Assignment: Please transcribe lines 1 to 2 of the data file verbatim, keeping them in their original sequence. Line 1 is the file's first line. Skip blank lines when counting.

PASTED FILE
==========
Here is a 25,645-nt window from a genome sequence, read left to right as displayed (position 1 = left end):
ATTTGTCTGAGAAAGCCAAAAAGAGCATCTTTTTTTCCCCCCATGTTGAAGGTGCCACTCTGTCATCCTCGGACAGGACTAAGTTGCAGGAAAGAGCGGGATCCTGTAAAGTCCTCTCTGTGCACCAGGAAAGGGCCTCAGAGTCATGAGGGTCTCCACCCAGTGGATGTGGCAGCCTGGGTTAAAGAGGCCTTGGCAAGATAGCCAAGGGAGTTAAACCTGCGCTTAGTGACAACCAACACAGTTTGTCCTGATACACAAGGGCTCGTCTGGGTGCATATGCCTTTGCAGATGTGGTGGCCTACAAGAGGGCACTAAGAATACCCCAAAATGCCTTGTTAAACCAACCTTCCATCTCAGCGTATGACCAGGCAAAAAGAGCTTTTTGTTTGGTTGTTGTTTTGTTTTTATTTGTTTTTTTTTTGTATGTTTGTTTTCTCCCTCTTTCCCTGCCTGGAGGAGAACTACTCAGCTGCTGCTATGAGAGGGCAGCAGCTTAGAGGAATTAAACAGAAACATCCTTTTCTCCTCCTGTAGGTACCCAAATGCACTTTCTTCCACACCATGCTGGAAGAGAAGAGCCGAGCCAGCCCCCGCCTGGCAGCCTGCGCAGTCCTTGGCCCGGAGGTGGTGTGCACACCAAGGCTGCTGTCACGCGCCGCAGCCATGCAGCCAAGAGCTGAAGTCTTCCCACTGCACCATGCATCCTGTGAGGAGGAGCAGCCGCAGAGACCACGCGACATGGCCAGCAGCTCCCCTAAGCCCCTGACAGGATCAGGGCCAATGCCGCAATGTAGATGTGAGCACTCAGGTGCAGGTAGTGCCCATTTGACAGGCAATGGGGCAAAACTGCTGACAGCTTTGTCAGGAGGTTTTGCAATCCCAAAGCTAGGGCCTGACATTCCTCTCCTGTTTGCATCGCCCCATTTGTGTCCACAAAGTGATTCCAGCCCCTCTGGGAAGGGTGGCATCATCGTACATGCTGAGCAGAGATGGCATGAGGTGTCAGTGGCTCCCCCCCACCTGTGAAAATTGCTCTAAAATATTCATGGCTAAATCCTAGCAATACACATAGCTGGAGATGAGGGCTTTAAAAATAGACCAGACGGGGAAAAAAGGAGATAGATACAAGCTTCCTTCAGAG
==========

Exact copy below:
Here is a 25,645-nt window from a genome sequence, read left to right as displayed (position 1 = left end):
ATTTGTCTGAGAAAGCCAAAAAGAGCATCTTTTTTTCCCCCCATGTTGAAGGTGCCACTCTGTCATCCTCGGACAGGACTAAGTTGCAGGAAAGAGCGGGATCCTGTAAAGTCCTCTCTGTGCACCAGGAAAGGGCCTCAGAGTCATGAGGGTCTCCACCCAGTGGATGTGGCAGCCTGGGTTAAAGAGGCCTTGGCAAGATAGCCAAGGGAGTTAAACCTGCGCTTAGTGACAACCAACACAGTTTGTCCTGATACACAAGGGCTCGTCTGGGTGCATATGCCTTTGCAGATGTGGTGGCCTACAAGAGGGCACTAAGAATACCCCAAAATGCCTTGTTAAACCAACCTTCCATCTCAGCGTATGACCAGGCAAAAAGAGCTTTTTGTTTGGTTGTTGTTTTGTTTTTATTTGTTTTTTTTTTGTATGTTTGTTTTCTCCCTCTTTCCCTGCCTGGAGGAGAACTACTCAGCTGCTGCTATGAGAGGGCAGCAGCTTAGAGGAATTAAACAGAAACATCCTTTTCTCCTCCTGTAGGTACCCAAATGCACTTTCTTCCACACCATGCTGGAAGAGAAGAGCCGAGCCAGCCCCCGCCTGGCAGCCTGCGCAGTCCTTGGCCCGGAGGTGGTGTGCACACCAAGGCTGCTGTCACGCGCCGCAGCCATGCAGCCAAGAGCTGAAGTCTTCCCACTGCACCATGCATCCTGTGAGGAGGAGCAGCCGCAGAGACCACGCGACATGGCCAGCAGCTCCCCTAAGCCCCTGACAGGATCAGGGCCAATGCCGCAATGTAGATGTGAGCACTCAGGTGCAGGTAGTGCCCATTTGACAGGCAATGGGGCAAAACTGCTGACAGCTTTGTCAGGAGGTTTTGCAATCCCAAAGCTAGGGCCTGACATTCCTCTCCTGTTTGCATCGCCCCATTTGTGTCCACAAAGTGATTCCAGCCCCTCTGGGAAGGGTGGCATCATCGTACATGCTGAGCAGAGATGGCATGAGGTGTCAGTGGCTCCCCCCCACCTGTGAAAATTGCTCTAAAATATTCATGGCTAAATCCTAGCAATACACATAGCTGGAGATGAGGGCTTTAAAAATAGACCAGACGGGGAAAAAAGGAGATAGATACAAGCTTCCTTCAGAG